On Saturday (May 4) New Orleans voters approved a millage consolidating taxes for New Orleans parks and recreation organizations. This 20-year property tax changes the way previous taxes were split among two city agencies and two park operations, adding local tax revenue for City Park for the first time ever.
Mayor LaToya Cantrell applauded the move, saying, “The people of New Orleans made the right call. This millage vote is a huge win for our City and for our people.” According to Cantrell, the new distribution is more sustainable than the old model. “This is what it looks like when our people get the fair share,” the mayor said, “when we do more with the funds that are already available, and we find ways to make them work equitably for all our people.”
In the new millage distribution, NORD will receive 1.95 mills, an improvement from the previous 1.5 mills; Park sand Parkways will receive 1.8 mills, up from 1.5 mills; City Park will receive 0.61 mills for the first time ever, and Audubon Commission’s allocation is reduced to 1.95 mills from 3.31 mills.
Each mill represents $1 in tax for $1,000 in assessed property value to the city’s taxpayers.
“The additional resources will help NORD increase programming, develop new partnerships, and improve the maintenance of equipment and facilities,” said NORD CEO Larry Barabino, Jr. “The millage reallocation will ensure NORD is able to live up to its motto by providing ‘something for everyone’.”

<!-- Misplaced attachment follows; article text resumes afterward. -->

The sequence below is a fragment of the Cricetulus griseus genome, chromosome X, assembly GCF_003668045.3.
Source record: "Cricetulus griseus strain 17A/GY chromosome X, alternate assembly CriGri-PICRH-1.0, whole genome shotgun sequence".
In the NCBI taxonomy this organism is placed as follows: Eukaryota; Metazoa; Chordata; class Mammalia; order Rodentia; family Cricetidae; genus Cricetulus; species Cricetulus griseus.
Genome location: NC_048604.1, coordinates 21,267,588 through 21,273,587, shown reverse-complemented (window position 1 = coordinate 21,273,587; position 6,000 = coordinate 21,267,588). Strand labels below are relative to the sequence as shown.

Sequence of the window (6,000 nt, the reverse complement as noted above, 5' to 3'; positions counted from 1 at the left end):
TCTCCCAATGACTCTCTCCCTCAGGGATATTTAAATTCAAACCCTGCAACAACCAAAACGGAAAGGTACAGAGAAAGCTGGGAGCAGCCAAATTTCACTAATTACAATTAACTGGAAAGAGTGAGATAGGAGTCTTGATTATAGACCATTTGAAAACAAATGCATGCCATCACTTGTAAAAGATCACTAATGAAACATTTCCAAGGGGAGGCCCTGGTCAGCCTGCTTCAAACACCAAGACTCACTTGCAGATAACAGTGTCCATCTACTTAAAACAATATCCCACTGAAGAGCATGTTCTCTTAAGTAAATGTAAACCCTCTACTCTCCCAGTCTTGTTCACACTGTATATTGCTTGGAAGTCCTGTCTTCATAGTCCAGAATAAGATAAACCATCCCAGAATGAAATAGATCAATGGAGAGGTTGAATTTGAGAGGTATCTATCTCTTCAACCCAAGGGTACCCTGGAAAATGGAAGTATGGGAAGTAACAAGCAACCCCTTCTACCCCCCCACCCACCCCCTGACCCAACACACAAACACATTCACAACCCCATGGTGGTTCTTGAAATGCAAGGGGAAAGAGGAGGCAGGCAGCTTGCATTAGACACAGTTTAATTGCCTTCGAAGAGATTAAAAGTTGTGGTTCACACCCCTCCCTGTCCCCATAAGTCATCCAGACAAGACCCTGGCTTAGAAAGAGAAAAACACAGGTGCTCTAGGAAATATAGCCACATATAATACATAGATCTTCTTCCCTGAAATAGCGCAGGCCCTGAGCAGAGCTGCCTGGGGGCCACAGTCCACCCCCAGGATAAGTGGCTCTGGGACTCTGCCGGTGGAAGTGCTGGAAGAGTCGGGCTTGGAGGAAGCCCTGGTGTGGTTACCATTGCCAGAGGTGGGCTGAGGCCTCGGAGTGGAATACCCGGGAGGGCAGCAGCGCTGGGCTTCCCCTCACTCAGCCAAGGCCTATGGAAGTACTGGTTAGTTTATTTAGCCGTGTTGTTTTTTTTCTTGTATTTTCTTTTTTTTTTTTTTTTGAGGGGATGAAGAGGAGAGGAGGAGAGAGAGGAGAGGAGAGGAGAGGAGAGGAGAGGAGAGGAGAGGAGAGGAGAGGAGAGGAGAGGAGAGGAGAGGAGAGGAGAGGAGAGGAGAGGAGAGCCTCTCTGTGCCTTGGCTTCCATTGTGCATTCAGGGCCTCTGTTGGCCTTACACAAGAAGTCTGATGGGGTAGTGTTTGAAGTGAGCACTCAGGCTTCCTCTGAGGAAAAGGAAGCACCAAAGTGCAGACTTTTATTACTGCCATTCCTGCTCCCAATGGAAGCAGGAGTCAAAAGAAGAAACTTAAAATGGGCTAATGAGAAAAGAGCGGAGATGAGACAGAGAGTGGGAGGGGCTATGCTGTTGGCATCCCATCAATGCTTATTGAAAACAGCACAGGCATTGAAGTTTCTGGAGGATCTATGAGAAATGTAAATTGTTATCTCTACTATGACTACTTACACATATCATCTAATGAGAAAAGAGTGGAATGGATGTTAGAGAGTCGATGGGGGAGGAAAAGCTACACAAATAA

While the millage reallocation had the support of the city’s agencies, park organizations, mayor Cantrell, and the city council, not everyone is happy with the vote. Opponents argued that Audubon still receives too much as a private organization when compared to city-operated agencies. Some residents argued they would rather have let the taxes currently levied for Audubon expire (they were set to do so in 2021 and 2022) and bring those up for a new vote.
Under the new master plan created by the City, the parks will work together to use the money they receive on joint projects including stormwater management, improving green infrastructure, and creating programs for the city’s children.
Jenn Bentley is a writer and editor originally from Cadiz, Kentucky. Her writing has been featured in publications such as The Examiner, The High Tech Society, FansShare, Yahoo News, and others. When she’s not writing or editing, Jenn spends her time raising money for Extra Life and advocating for autism awareness.